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Topic: Not new but returning....help!!!!!
Message: Posted by: reno55 (Mar 20, 2020 12:22PM)
I used to do cards quite awhile ago. To say I am rusty is an understatement at this point. I feel more like I am starting over.....

So I have been working on shuffles, cuts etc the basics. Scared of double lifts which I was never good at anyhow :(

What is the best way to get in shape with where I was before? Just practice each basic over and over repeatedly?
Message: Posted by: Harry Lorayne (Mar 20, 2020 12:32PM)
Or pick up my THE MAGIC BOOK.
Message: Posted by: BCS (Mar 20, 2020 01:18PM)
I too would recommend the Magic Book.

I suffer from arthritis and nerve damage to my hand... revisiting many of the methods in the Magic Book, I have found are possible with my conditions. I totally rely on Harry’s Jog Shuffle and Instead of Pass.... great stuff.

I still rank The Magic Book as one of my favorites.

Take care,
Bruce
Message: Posted by: Harry Lorayne (Mar 20, 2020 06:28PM)
Thank you, Bruce. We'll see if reno55 pays attention.
Message: Posted by: BCS (Mar 20, 2020 09:12PM)
You are welcome Harry!
Message: Posted by: reno55 (Mar 21, 2020 12:25PM)
Harry is that available digital?
Message: Posted by: Harry Lorayne (Mar 21, 2020 12:59PM)
No; regular in-hand book only. Go to harryloraynemagic.com to learn more about it. Or - perhaps this post from another thread will help you...


"In 1978 (aged 14) my Christmas present was The Magic Book by Harry Lorayne. Maybe hard for teenagers these days to believe but back then, there were families who did not have a lot of money; and apart from a few sweets (candy) a book would potentially be your main present.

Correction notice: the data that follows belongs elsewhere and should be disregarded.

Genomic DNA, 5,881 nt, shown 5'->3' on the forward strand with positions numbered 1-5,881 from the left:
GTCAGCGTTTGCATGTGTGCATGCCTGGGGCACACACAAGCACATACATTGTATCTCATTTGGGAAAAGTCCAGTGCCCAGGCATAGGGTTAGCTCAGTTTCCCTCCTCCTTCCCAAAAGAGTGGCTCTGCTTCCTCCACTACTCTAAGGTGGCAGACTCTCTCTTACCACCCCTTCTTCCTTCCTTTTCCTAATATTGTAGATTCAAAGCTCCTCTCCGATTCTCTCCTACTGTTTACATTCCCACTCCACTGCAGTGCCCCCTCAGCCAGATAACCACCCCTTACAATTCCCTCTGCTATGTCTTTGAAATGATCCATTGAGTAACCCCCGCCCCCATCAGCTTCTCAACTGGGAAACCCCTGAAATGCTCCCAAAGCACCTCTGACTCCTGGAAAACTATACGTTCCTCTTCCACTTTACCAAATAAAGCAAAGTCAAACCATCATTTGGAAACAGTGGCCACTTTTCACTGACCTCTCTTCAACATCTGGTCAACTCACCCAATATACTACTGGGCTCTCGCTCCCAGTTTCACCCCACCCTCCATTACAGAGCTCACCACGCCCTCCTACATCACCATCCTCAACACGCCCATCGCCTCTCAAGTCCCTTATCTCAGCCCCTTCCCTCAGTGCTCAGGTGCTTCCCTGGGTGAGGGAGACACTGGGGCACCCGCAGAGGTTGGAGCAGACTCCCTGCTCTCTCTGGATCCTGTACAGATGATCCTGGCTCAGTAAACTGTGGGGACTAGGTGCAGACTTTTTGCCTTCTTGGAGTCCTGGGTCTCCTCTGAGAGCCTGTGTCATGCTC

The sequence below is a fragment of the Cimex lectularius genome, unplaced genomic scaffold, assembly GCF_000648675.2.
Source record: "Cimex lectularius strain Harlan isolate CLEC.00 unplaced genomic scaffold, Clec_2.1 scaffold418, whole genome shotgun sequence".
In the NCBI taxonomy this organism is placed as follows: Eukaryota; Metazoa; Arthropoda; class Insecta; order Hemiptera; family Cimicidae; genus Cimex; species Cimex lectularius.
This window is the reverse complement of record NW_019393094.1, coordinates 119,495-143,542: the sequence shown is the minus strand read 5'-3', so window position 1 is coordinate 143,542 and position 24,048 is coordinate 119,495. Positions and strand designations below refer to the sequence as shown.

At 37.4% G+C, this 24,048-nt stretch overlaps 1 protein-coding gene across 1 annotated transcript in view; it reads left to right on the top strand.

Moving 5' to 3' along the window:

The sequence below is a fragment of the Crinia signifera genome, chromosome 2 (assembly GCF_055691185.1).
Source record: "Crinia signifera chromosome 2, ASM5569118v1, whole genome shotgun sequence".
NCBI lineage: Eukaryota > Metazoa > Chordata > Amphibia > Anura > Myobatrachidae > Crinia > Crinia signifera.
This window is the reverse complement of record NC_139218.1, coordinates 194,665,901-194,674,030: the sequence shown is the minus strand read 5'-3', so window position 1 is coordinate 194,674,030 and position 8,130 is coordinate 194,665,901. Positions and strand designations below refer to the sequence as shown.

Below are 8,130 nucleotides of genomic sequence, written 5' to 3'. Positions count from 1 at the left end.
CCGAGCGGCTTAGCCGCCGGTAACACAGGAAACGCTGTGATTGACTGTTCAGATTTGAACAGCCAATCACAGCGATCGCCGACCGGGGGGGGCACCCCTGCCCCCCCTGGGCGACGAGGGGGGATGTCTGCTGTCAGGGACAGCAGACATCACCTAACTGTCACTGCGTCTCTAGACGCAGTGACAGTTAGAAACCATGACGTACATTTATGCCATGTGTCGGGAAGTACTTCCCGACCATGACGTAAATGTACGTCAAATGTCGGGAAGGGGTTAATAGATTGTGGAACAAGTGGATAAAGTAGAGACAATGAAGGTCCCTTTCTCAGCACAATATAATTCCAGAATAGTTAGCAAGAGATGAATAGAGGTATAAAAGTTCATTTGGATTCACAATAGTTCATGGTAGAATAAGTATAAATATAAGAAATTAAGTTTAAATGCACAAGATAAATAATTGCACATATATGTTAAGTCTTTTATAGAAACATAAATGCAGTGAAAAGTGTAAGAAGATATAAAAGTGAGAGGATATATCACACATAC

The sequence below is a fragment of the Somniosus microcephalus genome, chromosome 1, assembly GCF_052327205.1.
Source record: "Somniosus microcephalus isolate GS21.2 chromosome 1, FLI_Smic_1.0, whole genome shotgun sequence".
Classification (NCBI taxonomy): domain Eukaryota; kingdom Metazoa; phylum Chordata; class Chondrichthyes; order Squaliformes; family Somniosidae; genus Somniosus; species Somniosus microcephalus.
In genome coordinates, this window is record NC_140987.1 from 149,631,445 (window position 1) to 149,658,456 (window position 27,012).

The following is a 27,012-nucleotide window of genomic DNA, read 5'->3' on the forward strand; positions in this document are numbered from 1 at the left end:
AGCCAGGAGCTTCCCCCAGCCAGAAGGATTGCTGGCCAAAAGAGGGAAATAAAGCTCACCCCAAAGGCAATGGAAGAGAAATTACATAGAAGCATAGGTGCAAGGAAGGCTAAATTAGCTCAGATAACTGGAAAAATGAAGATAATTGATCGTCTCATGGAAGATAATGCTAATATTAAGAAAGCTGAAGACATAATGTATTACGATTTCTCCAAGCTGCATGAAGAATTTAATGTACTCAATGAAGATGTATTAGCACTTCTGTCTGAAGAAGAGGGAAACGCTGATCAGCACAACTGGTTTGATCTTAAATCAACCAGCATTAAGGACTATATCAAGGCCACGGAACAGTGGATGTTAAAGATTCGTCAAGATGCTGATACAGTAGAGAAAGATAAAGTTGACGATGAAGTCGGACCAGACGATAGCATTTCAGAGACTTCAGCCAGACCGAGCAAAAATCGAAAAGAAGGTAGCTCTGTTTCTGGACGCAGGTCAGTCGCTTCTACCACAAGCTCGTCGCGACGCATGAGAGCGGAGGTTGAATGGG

When I started reading Harry's The Magic Book, I felt as if I'd been transported to a parallel universe; whereby superb close-up magic, with every-day items, was indeed possible.

As I type this post sat at my kitchen table, there are 2 books in front of me - may the Lord strike me dead on the spot if I'm lying. Harry's 'The Magic Book' and Quantum Leaps (I was cross referencing something last night). I'm looking at The Magic Book as I type. It's battered and bruised - having been regularly read. More than any other magic book that I own, there's bits of torn cigarette packets with notes written on, sticking out of it. The odd torn playing card with other references scribbled. And of course, the more recent post-it note.

The fact is this book has been my inspiration in magic for nearly 40 years. I have used literally everything within. Despite, like many of us in our adult lives, having wasted a lot of money over the years on the latest magic 'flim flam' it IS the material within this book that I return to time and time again. Because one thing I have learnt about how magic is perceived by an audience is that you earn the greatest respect by performing with borrowed, or 'normal' items. For example, there is hardly anything within the card section that cannot be performed with a beat-up, borrowed pack of cards. Nothing within the coin section that needs expensive gaffs (in order to produce a similar effect in the eyes of spectators). Where else can you get so much workable material with a piece of paper & a pencil? A handkerchief, table items, etc.

What's more, it taught me the most important elements of magical entertainment - presentation, routining and misdirection.

It also taught me a very, very important lesson. That it is the basic, clearly defined easy to follow plot that gets the best reaction.